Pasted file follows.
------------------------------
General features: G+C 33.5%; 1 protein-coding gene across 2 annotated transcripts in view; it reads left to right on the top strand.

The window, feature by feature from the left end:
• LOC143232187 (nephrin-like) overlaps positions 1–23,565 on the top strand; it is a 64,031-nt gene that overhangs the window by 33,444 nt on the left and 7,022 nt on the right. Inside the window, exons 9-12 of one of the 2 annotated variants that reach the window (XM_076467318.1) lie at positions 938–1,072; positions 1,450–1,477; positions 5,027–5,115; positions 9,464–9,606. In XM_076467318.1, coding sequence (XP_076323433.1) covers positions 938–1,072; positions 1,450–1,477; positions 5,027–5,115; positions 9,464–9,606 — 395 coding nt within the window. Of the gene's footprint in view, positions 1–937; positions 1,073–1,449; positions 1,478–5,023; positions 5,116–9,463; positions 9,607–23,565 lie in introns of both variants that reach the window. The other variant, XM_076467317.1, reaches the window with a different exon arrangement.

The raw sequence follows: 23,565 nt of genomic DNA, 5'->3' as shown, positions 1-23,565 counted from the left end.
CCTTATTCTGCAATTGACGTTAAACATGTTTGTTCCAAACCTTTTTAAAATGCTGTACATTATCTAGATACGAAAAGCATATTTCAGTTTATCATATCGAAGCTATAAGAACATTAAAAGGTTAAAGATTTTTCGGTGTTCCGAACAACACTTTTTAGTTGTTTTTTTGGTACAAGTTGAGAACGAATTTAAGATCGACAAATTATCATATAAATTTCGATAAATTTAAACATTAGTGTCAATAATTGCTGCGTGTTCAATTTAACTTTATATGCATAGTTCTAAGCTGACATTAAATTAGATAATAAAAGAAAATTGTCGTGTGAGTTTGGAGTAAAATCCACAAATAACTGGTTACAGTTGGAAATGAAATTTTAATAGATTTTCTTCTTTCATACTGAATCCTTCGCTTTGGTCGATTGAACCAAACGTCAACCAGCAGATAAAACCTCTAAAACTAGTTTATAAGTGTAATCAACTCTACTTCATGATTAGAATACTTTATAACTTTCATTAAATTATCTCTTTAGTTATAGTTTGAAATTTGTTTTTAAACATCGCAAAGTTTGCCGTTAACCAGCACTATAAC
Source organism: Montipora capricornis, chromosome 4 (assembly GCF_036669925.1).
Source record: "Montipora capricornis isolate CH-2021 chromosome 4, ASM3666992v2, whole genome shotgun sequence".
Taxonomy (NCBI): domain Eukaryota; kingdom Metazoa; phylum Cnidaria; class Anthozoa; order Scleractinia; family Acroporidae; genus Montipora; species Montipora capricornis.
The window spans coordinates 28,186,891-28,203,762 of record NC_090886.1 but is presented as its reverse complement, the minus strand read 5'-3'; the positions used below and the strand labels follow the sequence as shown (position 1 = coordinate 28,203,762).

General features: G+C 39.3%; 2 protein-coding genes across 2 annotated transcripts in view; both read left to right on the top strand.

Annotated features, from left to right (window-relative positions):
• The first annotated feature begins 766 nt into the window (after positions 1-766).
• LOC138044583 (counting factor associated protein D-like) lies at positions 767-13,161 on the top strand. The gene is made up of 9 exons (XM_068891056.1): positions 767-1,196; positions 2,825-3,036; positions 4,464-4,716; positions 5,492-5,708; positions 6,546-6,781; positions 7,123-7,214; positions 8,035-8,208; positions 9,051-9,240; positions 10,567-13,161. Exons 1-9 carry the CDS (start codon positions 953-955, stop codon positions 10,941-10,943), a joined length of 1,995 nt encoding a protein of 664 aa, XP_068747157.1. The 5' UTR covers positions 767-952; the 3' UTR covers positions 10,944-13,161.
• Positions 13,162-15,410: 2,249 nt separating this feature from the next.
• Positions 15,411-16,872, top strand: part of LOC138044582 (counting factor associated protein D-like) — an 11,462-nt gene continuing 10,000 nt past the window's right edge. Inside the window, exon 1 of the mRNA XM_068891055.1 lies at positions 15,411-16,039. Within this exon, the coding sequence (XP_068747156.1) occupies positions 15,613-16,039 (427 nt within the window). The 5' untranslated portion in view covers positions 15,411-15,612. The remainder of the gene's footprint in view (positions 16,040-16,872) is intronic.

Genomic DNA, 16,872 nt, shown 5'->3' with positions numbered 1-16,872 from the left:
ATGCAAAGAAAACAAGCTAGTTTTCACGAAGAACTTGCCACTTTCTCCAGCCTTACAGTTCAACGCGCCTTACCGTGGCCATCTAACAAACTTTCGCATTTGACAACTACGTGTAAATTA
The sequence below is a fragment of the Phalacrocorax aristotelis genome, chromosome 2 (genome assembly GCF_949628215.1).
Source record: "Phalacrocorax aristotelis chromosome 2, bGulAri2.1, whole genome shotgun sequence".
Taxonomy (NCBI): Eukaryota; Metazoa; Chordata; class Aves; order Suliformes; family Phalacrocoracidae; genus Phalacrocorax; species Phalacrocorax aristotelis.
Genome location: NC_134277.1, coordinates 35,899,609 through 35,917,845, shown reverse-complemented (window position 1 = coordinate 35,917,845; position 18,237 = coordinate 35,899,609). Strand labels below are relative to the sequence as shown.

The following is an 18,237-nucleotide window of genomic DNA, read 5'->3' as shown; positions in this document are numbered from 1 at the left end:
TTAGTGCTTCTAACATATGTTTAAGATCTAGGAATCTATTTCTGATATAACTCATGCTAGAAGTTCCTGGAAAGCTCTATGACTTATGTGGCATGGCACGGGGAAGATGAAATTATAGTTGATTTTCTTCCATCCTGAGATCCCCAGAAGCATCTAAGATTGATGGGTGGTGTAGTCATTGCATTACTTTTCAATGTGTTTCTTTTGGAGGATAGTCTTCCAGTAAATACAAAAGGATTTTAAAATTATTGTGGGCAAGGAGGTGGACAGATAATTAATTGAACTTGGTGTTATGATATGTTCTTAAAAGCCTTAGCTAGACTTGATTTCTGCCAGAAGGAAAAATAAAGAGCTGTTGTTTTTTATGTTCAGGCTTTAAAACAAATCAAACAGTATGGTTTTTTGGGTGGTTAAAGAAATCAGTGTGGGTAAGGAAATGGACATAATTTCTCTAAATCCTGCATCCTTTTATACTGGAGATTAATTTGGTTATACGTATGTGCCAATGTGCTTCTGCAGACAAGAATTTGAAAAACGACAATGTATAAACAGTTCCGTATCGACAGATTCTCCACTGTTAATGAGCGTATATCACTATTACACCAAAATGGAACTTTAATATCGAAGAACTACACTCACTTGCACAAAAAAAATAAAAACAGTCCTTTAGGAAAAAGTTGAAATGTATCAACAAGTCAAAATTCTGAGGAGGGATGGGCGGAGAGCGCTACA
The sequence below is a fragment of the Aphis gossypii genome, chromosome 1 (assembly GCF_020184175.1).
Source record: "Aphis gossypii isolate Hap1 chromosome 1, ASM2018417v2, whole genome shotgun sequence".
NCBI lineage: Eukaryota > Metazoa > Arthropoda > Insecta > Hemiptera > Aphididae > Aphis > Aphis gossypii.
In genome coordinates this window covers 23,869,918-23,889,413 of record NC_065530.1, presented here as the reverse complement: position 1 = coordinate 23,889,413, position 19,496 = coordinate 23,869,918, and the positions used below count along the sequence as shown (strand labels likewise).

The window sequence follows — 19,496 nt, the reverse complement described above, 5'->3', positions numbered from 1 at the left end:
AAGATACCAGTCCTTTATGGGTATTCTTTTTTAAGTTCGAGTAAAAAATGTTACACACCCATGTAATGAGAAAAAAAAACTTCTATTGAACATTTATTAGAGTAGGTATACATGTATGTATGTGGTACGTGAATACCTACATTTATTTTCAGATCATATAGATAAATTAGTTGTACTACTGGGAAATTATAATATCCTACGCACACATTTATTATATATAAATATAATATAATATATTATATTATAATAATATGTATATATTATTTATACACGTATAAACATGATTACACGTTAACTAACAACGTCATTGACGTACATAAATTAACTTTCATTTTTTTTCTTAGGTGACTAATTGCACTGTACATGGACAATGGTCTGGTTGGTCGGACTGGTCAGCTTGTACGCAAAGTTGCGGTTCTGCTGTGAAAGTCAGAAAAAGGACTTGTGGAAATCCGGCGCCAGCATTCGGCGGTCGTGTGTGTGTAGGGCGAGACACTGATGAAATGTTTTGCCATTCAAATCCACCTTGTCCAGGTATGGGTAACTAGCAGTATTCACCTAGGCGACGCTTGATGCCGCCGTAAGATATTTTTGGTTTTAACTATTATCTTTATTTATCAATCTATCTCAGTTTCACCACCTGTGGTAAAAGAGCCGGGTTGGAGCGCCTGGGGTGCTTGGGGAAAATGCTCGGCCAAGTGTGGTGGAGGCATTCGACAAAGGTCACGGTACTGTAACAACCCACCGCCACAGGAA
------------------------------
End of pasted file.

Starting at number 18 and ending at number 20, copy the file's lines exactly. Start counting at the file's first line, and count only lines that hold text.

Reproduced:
The sequence below is a fragment of the Phalacrocorax aristotelis genome, chromosome 2 (genome assembly GCF_949628215.1).
Source record: "Phalacrocorax aristotelis chromosome 2, bGulAri2.1, whole genome shotgun sequence".
Taxonomy (NCBI): Eukaryota; Metazoa; Chordata; class Aves; order Suliformes; family Phalacrocoracidae; genus Phalacrocorax; species Phalacrocorax aristotelis.